So what to measure depends what kind of ‘representative’ behaviour we are after. Or in other words, what is a drug really doing when we get these distributions for observations of its action? Well, you really want to be inferring the ‘centering’ distribution parameter (μ), which in this case would be the mean/median/mode pIC50 or the median IC50. You will already get the impression that it’s most useful to think in pIC50s – as the distribution is symmetric the mean, median and mode are all the same.
But what about the more realistic case of the properties of a handful of samples of those distributions? I just simulated that and show the results in Figure 4 (I think you could probably do this analytically on paper, given time, but I haven’t yet!).
It seems the only estimates for which you are likely to get back an unbiased and consistent estimate is the mean/median of pIC50 values, since the distribution is symmetric. The IC50 distribution isn’t symmetric, and so taking the mean of IC50 samples leads to a bias, it does however seem to give you a good estimate for the median of the IC50 distribution (better than the median of a sample of IC50s does!) for a low N – see top right plot of Figure 4. As N increases you do eventually get a distribution whose peak is at the mean, but N needs to be quite a lot larger than your average (no pun intended) experimental N. As you might expect, the median pIC50 is not quite as good a measure as the mean for the centre of the pIC50 distribution (but that’s hard to see visually in Fig 4, it does almost as well here).
You could point out that none of these “make that much difference” to the plots above, but you will introduce a bias if you use the wrong statistic, and for the semi-realistic distributions that we’ve got as an example here, your estimate of pIC50 = 5.836 versus the true pIC50 = 6 does give a block error of almost 10% when you substitute it back into a Hill curve of slope 1 at 1μM.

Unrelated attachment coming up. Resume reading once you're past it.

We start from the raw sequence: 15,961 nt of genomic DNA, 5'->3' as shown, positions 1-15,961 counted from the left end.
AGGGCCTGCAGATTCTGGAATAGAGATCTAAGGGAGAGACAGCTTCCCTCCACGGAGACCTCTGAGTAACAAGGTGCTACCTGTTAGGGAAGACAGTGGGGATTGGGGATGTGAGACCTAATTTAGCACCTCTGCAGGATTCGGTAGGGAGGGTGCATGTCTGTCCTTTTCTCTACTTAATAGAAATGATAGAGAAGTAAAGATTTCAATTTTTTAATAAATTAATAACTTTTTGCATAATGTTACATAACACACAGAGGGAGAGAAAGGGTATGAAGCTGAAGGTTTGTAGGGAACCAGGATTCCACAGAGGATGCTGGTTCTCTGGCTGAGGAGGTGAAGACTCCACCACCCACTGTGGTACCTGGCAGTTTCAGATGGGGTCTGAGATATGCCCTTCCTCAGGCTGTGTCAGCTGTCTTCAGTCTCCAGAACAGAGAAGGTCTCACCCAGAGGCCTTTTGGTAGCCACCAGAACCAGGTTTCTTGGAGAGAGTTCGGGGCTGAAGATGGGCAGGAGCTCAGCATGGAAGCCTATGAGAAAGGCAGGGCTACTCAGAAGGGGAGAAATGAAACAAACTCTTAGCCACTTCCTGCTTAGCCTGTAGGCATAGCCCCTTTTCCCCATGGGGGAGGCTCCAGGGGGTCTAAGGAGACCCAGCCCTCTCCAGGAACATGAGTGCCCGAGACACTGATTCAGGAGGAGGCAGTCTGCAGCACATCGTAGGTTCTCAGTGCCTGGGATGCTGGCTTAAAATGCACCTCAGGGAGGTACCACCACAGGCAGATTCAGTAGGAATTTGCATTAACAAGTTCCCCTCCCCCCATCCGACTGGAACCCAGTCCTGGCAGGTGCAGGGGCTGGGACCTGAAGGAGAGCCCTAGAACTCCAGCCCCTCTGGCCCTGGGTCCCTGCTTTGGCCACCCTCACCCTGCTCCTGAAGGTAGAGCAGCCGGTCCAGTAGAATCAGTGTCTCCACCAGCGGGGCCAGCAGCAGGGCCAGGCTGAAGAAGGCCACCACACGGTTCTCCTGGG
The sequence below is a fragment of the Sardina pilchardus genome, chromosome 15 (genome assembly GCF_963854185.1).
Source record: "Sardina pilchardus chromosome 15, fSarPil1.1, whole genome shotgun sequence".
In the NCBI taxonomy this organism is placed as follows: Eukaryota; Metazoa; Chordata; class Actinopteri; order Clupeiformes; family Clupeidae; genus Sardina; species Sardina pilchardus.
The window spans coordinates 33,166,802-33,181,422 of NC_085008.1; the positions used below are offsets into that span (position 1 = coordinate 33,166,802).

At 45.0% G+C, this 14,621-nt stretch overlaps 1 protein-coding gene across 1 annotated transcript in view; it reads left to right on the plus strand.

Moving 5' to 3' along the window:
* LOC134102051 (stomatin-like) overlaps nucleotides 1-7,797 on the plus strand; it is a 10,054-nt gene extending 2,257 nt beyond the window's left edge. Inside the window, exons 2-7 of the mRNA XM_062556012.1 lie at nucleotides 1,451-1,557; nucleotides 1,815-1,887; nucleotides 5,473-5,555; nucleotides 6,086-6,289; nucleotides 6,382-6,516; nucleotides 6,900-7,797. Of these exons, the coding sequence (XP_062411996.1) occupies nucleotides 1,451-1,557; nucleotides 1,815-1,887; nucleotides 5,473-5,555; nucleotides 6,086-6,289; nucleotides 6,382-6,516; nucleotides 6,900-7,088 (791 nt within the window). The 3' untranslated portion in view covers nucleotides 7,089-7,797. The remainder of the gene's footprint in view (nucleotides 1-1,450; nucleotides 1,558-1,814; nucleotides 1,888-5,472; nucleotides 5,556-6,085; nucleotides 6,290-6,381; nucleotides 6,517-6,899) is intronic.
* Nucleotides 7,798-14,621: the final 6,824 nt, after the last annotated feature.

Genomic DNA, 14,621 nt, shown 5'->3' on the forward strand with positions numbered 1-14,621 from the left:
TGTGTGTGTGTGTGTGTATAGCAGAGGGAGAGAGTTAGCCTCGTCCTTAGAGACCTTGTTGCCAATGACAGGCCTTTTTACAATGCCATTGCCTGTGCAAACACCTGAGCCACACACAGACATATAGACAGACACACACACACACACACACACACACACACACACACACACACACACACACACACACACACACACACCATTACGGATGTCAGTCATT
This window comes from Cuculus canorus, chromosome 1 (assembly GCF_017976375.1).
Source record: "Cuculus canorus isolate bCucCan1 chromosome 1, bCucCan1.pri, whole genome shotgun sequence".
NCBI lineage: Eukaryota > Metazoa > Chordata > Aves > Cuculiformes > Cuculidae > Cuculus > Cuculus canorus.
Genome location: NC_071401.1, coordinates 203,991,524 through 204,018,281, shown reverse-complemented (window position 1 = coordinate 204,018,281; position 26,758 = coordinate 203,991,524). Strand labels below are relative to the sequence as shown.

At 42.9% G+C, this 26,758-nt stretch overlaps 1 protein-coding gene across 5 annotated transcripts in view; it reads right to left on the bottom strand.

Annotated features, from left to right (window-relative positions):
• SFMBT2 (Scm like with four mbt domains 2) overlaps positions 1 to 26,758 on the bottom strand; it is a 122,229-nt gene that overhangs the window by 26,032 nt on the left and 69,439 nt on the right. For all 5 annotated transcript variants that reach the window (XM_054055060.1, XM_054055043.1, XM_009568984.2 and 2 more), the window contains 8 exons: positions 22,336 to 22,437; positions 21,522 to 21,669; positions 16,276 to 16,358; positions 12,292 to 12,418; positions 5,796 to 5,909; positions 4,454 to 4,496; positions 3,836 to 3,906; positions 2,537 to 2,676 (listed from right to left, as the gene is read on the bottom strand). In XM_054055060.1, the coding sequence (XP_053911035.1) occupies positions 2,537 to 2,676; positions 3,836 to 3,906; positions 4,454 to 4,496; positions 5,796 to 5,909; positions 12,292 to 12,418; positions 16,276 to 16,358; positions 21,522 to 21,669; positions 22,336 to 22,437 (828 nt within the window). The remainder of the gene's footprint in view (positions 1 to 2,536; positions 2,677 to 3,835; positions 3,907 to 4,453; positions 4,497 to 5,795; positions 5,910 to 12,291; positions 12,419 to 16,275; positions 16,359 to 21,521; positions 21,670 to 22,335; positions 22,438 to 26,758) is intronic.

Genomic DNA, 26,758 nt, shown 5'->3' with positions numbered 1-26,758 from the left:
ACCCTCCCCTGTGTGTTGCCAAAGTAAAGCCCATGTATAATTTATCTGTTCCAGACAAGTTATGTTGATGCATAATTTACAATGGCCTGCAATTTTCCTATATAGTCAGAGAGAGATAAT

Importantly, pIC50s are much nicer numbers to deal with: they are always given in the same units of log M, and you can recognise at a glance for your average pharmaceutical compound whether you’re likely to have no block (<1 ish), very weak activity (2-3ish) which is perhaps just noise, low block (4-5ish) or strong block (>6ish) – give or take the concentration that the compound is going to be present at – see Figure 1! These easy-to-grasp numbers make it much easier to spot typos than it is when you’re looking at IC50s in different units. We’ve also seen parameter fitting methods that struggle with IC50s, but are happier working in log-space with pIC50s, as searching (in some sense ‘linearly’) for a pIC50 within say 9 to 2 is easier than searching for an IC50 in 1nM to 10,000μM.
So my conclusion is that I’ll try and work with pIC50s, and if you need a quick summary statistic, use the mean of pIC50s. They seem to occur in symmetric distributions with samples that behave nicely, and therefore are generally much easier to have sensible intuition about!
A note on implementation
Now Matlab defines these arguments of (2) to be exactly the same μ and σ as (1), but another common parameterisation is that α = exp(μ) and β = 1/σ.
Since our pIC50s are in log10 we need to use the following identity:
logb(a) = logd(a) / logd(b) = ln(a) / ln(10)
Note that if we follow the Matlab way of doing things, the following relationships are useful:
IC50 [μM] ~ Loglogistic(μ, σ) implies that pIC50 [log M] ~ Logistic(6 - μ/ln(10), σ/ln(10));
or the other way,
pIC50 [log M] ~ Logistic(μ, σ) implies that IC50 [μM] ~ Loglogistic(ln(10)*(6 - μ), ln(10)*σ).
Note that in Matlab you type ‘log’ for ‘ln’ and ‘log10’ for log10. I’ve uploaded the matlab script I used for this post here.